On his way to 61 catches and 776 yards for the season, which both led the Tar Heels, Davis had at least seven receptions and 104 receiving yards in each of Carolina's last three games, including his 16 catch, 178-yard epic performance at Virginia on the ESPN Thursday Night prime time stage.
Not bad for a guy who missed a considerable chunk of training camp early on in August due to a medical concern that clearly turned out to be something that wouldn't limit him.
With Giovani Bernard and Erik Highsmith (two of UNC's top four receivers in 2012 along with Davis and Eric Ebron) now gone from the Tar Heel roster as the team works through spring workouts, it's up to Davis to step up even more and fill that perceived role of 'Go-To' player for Carolina.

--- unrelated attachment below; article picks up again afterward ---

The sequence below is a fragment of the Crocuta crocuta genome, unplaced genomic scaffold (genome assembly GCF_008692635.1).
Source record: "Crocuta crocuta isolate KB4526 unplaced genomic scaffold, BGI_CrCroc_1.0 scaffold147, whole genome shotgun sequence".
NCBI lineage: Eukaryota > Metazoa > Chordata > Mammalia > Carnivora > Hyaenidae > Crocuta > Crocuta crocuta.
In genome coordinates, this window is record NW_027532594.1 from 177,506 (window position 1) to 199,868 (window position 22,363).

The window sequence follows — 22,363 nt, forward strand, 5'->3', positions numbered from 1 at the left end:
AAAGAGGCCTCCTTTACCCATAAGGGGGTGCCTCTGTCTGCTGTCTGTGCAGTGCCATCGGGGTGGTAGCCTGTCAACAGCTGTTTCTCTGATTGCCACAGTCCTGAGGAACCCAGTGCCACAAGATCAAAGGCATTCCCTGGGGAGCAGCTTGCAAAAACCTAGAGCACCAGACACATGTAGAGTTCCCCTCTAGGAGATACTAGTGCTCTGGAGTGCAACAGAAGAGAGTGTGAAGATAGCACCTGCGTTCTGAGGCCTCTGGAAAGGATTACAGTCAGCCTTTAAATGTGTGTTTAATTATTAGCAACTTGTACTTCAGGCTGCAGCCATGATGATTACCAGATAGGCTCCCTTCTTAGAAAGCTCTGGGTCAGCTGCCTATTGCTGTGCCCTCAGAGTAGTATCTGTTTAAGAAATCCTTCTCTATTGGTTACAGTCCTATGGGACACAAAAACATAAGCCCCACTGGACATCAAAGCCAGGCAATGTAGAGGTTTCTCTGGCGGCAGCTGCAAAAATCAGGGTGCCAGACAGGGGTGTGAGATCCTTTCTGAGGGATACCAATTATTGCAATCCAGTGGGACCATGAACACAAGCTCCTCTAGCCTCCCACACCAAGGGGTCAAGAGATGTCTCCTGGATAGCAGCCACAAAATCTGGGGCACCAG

"It's going pretty good," Davis said of the spring season in a Wednesday afternoon interview with Tar Heel Illustrated. "I got a good hold on the offense last year."
Davis's breakthrough 2012 season at Carolina came on the heels of another highly-productive season at Gaffney High his senior year of high school in 2011, as he recorded an astounding 2,009 receiving yards, along with 184 yards in the South Carolina Class AAAA Division I state title game, though Gaffney lost in the final to national powerhouse Duncan Byrnes.
Having gone through the experience already of being the targeted receiver and having to go out and play when everyone, from the crowd to your own quarterback to the entire opposing defense is studying your every move, Davis says it's not that huge a deal to him that now he's being asked to assume that role again at the college level.